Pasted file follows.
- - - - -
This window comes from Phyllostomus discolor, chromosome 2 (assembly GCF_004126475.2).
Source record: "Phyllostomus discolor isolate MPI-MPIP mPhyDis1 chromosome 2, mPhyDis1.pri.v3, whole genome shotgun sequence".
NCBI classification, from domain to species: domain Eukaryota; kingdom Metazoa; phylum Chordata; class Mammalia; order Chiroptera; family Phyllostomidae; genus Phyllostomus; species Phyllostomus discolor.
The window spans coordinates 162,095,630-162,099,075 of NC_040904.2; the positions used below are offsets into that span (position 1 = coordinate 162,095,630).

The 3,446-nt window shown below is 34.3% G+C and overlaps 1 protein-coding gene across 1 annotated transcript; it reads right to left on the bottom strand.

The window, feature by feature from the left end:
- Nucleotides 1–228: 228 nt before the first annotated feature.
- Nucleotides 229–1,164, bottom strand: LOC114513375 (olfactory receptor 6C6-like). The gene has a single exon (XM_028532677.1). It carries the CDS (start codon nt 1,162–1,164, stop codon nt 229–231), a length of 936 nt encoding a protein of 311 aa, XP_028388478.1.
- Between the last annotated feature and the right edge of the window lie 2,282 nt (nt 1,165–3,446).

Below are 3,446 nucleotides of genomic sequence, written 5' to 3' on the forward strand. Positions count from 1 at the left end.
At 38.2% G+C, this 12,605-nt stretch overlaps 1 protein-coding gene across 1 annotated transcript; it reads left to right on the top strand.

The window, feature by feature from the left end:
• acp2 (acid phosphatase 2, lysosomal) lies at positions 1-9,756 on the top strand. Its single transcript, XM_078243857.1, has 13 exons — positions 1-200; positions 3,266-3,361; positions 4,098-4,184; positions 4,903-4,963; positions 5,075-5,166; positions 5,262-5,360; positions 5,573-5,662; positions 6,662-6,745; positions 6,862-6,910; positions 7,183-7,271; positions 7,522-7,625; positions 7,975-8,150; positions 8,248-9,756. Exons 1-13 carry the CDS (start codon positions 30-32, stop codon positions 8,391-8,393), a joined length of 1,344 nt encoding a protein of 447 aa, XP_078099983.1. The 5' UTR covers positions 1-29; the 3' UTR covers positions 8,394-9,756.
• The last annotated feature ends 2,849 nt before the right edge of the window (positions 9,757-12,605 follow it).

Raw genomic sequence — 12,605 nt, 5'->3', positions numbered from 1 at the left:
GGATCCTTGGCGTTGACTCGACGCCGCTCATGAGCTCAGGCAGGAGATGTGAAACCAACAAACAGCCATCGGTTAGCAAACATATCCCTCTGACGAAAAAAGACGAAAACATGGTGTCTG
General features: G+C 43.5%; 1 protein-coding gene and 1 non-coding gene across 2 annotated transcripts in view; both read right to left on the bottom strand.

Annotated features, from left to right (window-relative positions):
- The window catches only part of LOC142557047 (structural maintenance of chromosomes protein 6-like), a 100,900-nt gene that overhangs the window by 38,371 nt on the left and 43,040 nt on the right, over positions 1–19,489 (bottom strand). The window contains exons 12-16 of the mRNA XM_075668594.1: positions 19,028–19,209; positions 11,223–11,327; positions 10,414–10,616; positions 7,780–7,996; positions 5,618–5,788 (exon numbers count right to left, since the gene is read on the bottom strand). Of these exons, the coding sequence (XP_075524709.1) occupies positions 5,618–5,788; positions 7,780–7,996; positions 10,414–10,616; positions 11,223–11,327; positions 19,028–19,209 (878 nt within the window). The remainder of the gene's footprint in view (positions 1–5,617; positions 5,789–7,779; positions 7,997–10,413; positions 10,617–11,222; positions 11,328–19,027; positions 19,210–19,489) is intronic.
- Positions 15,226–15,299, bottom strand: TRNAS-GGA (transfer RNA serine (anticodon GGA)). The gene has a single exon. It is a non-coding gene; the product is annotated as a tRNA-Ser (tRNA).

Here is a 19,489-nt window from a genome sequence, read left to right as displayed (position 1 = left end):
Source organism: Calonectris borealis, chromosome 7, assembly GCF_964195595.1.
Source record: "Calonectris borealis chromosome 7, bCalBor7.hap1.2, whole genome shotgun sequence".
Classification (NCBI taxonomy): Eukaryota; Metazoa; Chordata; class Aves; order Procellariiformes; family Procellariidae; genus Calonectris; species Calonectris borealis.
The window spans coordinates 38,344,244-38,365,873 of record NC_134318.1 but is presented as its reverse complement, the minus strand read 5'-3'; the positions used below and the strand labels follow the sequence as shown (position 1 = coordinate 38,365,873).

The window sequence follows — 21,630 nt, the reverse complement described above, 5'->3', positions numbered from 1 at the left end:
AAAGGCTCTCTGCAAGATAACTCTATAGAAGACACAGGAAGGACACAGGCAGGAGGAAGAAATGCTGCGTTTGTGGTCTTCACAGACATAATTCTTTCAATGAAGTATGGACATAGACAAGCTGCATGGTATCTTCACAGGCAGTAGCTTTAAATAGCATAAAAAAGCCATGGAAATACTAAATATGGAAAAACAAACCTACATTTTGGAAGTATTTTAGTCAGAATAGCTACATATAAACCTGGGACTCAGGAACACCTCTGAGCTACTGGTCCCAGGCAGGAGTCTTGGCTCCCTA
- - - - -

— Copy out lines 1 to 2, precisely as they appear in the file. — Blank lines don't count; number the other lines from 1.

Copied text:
This window comes from Phyllostomus discolor, chromosome 2 (assembly GCF_004126475.2).
Source record: "Phyllostomus discolor isolate MPI-MPIP mPhyDis1 chromosome 2, mPhyDis1.pri.v3, whole genome shotgun sequence".